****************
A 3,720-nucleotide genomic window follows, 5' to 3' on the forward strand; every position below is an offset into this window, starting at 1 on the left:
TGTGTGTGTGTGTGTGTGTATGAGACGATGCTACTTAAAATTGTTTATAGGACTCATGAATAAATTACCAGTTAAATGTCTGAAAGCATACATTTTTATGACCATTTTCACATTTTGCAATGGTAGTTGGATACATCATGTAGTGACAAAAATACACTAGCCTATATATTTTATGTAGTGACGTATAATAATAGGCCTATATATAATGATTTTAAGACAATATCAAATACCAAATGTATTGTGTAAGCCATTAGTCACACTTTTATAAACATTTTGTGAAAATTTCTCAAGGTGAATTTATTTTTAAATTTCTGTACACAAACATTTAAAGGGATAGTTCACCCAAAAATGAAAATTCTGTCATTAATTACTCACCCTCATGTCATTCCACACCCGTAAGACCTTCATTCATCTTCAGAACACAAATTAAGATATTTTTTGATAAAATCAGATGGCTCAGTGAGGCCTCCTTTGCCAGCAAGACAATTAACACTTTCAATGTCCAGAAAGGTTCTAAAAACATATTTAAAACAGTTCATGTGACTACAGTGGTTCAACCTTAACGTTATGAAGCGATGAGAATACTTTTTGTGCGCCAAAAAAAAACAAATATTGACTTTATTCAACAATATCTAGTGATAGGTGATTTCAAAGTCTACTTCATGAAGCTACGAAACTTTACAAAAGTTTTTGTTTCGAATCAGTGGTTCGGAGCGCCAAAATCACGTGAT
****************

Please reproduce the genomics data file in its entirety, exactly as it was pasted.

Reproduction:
A 3,720-nucleotide genomic window follows, 5' to 3' on the forward strand; every position below is an offset into this window, starting at 1 on the left:
TGTGTGTGTGTGTGTGTGTATGAGACGATGCTACTTAAAATTGTTTATAGGACTCATGAATAAATTACCAGTTAAATGTCTGAAAGCATACATTTTTATGACCATTTTCACATTTTGCAATGGTAGTTGGATACATCATGTAGTGACAAAAATACACTAGCCTATATATTTTATGTAGTGACGTATAATAATAGGCCTATATATAATGATTTTAAGACAATATCAAATACCAAATGTATTGTGTAAGCCATTAGTCACACTTTTATAAACATTTTGTGAAAATTTCTCAAGGTGAATTTATTTTTAAATTTCTGTACACAAACATTTAAAGGGATAGTTCACCCAAAAATGAAAATTCTGTCATTAATTACTCACCCTCATGTCATTCCACACCCGTAAGACCTTCATTCATCTTCAGAACACAAATTAAGATATTTTTTGATAAAATCAGATGGCTCAGTGAGGCCTCCTTTGCCAGCAAGACAATTAACACTTTCAATGTCCAGAAAGGTTCTAAAAACATATTTAAAACAGTTCATGTGACTACAGTGGTTCAACCTTAACGTTATGAAGCGATGAGAATACTTTTTGTGCGCCAAAAAAAAACAAATATTGACTTTATTCAACAATATCTAGTGATAGGTGATTTCAAAGTCTACTTCATGAAGCTACGAAACTTTACAAAAGTTTTTGTTTCGAATCAGTGGTTCGGAGCGCCAAAATCACGTGAT